Sagan notes that in addition to freeing literally dozens of people to work in other parts of the plant, the robots have markedly improved product quality and scrap rates. For one thing, Sagan says, the machine-vision system is much more reliable when weeding out bad bulbs. For another, the robots handle the delicate parts more gently than their human counterparts.
“If you ask a robot to perform an inspection task, the robot will always perform the task and take action-based results,” agrees Dick Johnson, general manager of material handling at FANUC Robotics (Rochester Hills, MI). “This is important as users strive toward aggressive goals like Six Sigma…. If I were asked to look for a defect and the first 10,000 parts did not have the defect, I might not be as attentive on the next 10,000 parts.”
“Machine vision has certainly revolutionized automated assembly,” says DENSO’s Jones. “Advances such as low ambient light sensitivity and color recognition have made automated assembly faster and more reliable than ever before.”
Johnson notes that, in addition to being reliable, robot-based systems also offer the advantage of being able to handle a range of different components when manufacturing multiple products on a single line. For example, his company’s Flex Feeder system, which “floods” parts to the robot on a linear or circular surface, can differentiate between multiple product types, so that the robot picks only what it needs, even when two different component models are passing by at the same time.
Similarly, Sagan notes that his company’s light bulb systems handle a variety of different bulb geometries.
In addition, John Clark, national sales manager for EPSON Robots (Carson, CA), points to the reduction in “wear and tear” on human operators as yet another benefit of taking them out of the parts-feeding equation.
“A simple ergonomic example is this: Imagine asking an operator to load and unload a 2-pound part every 30 seconds,” Clark says. “Seems very reasonable. [But] run the numbers. That operator is moving close to one ton of material every day.”
Finally, with regard to the robots themselves, Bob Rochelle, sales manager at Kawasaki Robotics USA Inc. (Wixom, MI), notes that, like vision systems, motion technology is also evolving, opening up new part-feeding possibilities as machines become faster and more precise. “We just introduced a small higher-speed six-axis robot that can almost compete with the standard pick-and-place units and some SCARAS,” Rochelle says, as an example of the industry’s growing capabilities.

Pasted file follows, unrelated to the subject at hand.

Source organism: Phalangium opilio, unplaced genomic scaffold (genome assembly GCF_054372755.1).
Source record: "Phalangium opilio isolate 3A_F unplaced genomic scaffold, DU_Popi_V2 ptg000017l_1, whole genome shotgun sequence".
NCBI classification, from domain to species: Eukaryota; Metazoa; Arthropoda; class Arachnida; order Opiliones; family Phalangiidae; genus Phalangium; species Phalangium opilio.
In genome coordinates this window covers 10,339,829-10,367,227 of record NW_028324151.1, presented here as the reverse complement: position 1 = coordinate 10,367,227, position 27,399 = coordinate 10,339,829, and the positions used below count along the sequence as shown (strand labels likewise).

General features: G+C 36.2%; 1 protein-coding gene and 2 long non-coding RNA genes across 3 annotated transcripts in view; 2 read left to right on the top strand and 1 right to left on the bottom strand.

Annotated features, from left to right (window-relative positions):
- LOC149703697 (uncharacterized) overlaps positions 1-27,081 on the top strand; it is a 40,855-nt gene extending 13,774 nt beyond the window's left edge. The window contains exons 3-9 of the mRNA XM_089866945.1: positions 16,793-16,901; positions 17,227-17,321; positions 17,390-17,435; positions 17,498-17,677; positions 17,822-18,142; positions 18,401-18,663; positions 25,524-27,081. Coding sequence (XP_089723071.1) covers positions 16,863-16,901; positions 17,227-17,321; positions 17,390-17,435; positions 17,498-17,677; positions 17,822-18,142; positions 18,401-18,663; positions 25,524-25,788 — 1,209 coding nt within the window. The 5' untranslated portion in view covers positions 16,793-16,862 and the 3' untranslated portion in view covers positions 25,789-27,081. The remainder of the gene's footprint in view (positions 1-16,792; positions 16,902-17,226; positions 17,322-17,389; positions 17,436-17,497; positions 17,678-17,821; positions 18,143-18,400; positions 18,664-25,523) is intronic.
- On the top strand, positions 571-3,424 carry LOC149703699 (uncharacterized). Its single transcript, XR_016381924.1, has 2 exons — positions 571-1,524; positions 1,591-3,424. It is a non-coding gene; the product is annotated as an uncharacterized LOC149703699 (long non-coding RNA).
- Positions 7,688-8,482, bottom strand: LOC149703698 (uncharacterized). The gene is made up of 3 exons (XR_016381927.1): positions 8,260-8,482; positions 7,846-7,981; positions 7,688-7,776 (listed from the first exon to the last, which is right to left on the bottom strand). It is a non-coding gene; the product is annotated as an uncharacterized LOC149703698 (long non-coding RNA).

Increasingly RandomMoving up a level in terms of randomness, engineers today also have the option of implementing a system capable of picking parts directly from a bin, when those parts are in a somewhat “structured” arrangement. Examples include parts that can be laid flat without overlapping, either on a tray or in a pallet, and offer sufficient physical features that allow the machine vision system to differentiate them without difficulty.
For example, FANUC Robotics offers a system that can unload multiple layers of transmission gears from a single bin. Not surprisingly, the company had to overcome a number of challenges to make this system work. For example, the robot’s vision system has to be able to disregard things like oil rings left behind on the plastic sheets that separate the different layers.
Nonetheless, because the gears offer a wealth of easily definable geometric shapes and do a good job of laying flat without overlapping, the robot can still pick them efficiently even though the parts are not individually fixtured.
In terms of truly random bin picking, a robust system that can be readily installed in a wide range of applications is still in the future. However, a number of robotics companies are hard at work on the problem, and random bin picking systems have begun to go to work in some real-world applications.
For example, Stäubli has installed a number of systems in the automotive industry, unloading parts like valves and gears. Similarly, FANUC Robotics has installed systems that pick parts like transmission gears and covers. Motoman Inc. (West Carrollton, OH), ABB Inc. (Auburn Hills, MI) and EPSON are also working on systems.
“There’s no doubt, 100 percent randomness is difficult to do. I think we have a ways to go. But, by no means are we at the beginning, and we’re making progress,” says David Arceneaux, business development manager for Stäubli. “The trend is going in that direction. A lot of people are asking questions about [bin picking].”
FANUC Robotics’ Johnson agrees. According to Johnson, the systems his company has installed picking random parts have shown that consistent cycle times can be difficult to obtain as the robot and machine-vision system work to home in on a single part-which may, in turn, require part queuing to allow uninterrupted downstream operation. However, newer visual techniques, and search and identification algorithms are increasingly bringing down these cycle times.
Finally, robot suppliers emphasize that engineers can often make big gains not so much by implementing the latest in vision technology, but by simply rethinking the way they go about organizing their assembly processes.
For example, if an assembly includes an injection-molded component, why not have a robot unload the molded parts directly to a nearby assembly station, as opposed to dropping them into a bin for processing it elsewhere? Similarly, if a manufacturer is working with machined parts, why not allow a robot to handle the entire transition from the machining to the assembly stations?
According to Johnson, it only makes sense to exploit a robot’s ability to multitask as much as possible, once it has a product safely within its grasp.
“The ability to perform multiple tasks depends on the amount of time available to the robot once it has performed the primary task. It also is related to the envelope of the robot, since it may need to reach another operation, and the articulation needed to present the part properly for the operation,” Johnson says. “Gauging, inspection, gluing, labeling, marking, deburring, assembly and palletizing are all good examples of the types of tasks that can be performed.”
“We’ve only scratched the surface,” Arceneaux says, regarding the degree to which manufacturers are taking advantage of these kinds of efficiencies. “While [a robot] is waiting for a part to be processed, it can be inspecting or palletizing or any number of things.... The possibilities are endless.”